Prices to Visit Disneyland Increase Again. The Biggest Hit for Local Southern California Visitors to the Park, However, Quietly Happened 4 Months Ago

Jun 4, 2013  •  Post A Comment

"Like magjc, the price to enter Disneyland just went up," reads a headline in the Los Angeles Times.

The story continues, "It just got more expensive to visit the Happiest Place on Earth. Again. Walt Disney Co. raised entry prices to its theme parks in California and Florida, effective Sunday.

"A single-day ticket to either Disneyland Park or Disney California Adventure Park in Anaheim for visitors 10 or older now costs $92, up from $87 — a jump of nearly 6%.The cost of the day pass has risen 28% since early 2010, when it was $72. Prices were previously raised in August 2010, June 2011 and May 2012."

For local Southern Californians, it means more bad news for their pocketbooks as far as Disneyland is concerned.

In February, the Orange County Register reported that Disneyland and its next-door sister park in Anaheim, California Adventure, had canceled its special pricing deals for folks living in Southern California that had been going on for the last decade: "Disney sold 2-for-1 tickets or similar deals to local residents from 2003 through last year as a way to bring in visitors during the slower season, usually January through May. But higher attendance, bolstered by last year’s Cars Land improvements, prompted this year’s cancellation."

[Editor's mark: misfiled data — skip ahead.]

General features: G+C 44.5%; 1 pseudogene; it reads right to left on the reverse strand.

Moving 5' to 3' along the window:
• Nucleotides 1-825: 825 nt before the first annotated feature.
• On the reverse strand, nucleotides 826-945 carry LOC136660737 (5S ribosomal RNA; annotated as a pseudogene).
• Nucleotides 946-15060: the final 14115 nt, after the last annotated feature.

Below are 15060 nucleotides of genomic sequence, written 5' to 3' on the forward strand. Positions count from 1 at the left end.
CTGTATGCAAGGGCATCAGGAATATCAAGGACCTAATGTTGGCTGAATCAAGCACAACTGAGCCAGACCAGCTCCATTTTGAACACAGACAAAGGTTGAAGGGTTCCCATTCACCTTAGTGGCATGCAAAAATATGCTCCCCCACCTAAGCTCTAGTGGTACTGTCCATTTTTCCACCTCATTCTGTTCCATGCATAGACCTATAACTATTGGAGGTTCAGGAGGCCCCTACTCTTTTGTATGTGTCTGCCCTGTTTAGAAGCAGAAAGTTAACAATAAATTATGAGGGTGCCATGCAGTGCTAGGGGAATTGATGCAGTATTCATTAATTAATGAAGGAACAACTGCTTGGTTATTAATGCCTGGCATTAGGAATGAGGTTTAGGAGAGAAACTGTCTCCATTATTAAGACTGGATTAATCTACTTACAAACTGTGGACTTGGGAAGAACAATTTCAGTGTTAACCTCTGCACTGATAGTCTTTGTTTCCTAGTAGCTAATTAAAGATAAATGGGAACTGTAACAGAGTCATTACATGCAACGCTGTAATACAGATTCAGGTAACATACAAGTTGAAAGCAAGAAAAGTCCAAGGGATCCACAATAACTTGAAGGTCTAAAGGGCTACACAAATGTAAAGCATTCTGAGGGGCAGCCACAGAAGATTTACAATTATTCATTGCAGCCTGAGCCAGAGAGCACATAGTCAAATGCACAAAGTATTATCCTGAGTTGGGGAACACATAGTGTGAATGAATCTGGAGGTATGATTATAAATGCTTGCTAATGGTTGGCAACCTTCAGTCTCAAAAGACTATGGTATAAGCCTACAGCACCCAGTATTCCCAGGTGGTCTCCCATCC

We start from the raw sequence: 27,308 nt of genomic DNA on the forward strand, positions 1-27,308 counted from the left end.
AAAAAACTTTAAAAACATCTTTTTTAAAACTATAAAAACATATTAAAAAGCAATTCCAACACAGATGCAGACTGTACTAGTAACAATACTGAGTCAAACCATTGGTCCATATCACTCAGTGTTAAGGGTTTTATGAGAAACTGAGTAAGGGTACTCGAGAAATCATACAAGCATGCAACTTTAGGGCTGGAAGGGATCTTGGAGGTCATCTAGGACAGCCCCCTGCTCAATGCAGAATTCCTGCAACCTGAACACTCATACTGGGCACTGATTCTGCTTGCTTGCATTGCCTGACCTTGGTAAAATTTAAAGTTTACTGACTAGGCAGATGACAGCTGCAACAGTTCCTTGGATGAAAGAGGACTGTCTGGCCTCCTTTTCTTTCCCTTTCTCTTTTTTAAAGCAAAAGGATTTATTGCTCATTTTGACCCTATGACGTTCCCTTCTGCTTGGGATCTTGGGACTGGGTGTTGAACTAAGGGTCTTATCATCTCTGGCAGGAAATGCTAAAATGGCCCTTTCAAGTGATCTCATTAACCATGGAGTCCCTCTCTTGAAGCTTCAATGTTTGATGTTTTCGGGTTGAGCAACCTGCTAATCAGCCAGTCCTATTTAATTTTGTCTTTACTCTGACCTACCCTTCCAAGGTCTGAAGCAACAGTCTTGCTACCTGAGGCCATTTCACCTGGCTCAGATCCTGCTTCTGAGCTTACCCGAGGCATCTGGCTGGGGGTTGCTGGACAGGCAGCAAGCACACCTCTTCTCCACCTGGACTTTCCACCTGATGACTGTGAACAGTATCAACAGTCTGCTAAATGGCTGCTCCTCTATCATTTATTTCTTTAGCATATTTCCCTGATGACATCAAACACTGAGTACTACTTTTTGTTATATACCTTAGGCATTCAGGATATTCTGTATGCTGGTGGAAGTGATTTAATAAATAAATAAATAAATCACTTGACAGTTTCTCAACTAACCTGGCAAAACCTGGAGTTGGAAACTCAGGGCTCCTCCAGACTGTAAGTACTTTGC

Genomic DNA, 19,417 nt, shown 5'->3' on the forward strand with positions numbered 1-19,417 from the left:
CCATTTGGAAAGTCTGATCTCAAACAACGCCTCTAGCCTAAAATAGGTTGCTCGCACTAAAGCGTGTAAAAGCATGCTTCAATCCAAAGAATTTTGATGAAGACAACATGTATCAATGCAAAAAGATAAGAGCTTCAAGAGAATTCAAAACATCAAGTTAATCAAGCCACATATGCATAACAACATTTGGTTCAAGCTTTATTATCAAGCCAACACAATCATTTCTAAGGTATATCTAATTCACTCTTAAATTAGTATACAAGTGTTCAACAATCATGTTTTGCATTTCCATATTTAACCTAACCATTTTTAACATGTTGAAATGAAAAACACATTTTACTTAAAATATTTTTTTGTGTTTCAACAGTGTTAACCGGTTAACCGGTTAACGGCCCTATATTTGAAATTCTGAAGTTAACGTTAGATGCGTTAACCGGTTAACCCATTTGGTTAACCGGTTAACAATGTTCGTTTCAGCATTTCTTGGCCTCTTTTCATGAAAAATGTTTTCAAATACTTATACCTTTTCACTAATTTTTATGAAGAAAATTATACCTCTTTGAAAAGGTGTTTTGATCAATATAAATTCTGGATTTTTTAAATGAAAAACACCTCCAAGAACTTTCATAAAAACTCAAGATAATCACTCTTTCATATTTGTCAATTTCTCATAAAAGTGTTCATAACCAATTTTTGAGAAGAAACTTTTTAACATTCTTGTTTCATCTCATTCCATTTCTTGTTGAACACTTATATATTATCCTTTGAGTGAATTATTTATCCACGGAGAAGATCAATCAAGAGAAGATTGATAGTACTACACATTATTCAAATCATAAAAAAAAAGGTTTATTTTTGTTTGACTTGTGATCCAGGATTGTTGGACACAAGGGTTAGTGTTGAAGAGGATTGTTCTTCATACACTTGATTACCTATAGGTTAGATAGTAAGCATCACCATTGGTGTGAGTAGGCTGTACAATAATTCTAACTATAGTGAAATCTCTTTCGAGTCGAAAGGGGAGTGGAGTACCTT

The article in the Los Angeles Times about the latest price increases says: "The price of a ticket for a child age 3 to 9 increased to $86 from $81. And the price of parking at the Anaheim property is now $16, an uptick of $1.

"The prices of annual tickets went up too. The Deluxe Annual Passport, which allows admission to both Anaheim parks 315 days of the year, now costs $499 — up from $469. The Premium Annual Passport, which has no blackout dates, now costs $669, an increase of $20."

However, the story also notes, "Disney is offering discounts of up to $40 to annual passholders who renew before their tickets expire. In some cases, the discounts offset the price hikes."

One Comment

  1. What on Earth does this have to do with television? Not the first time the editor wandered away from the topic of the news feed!

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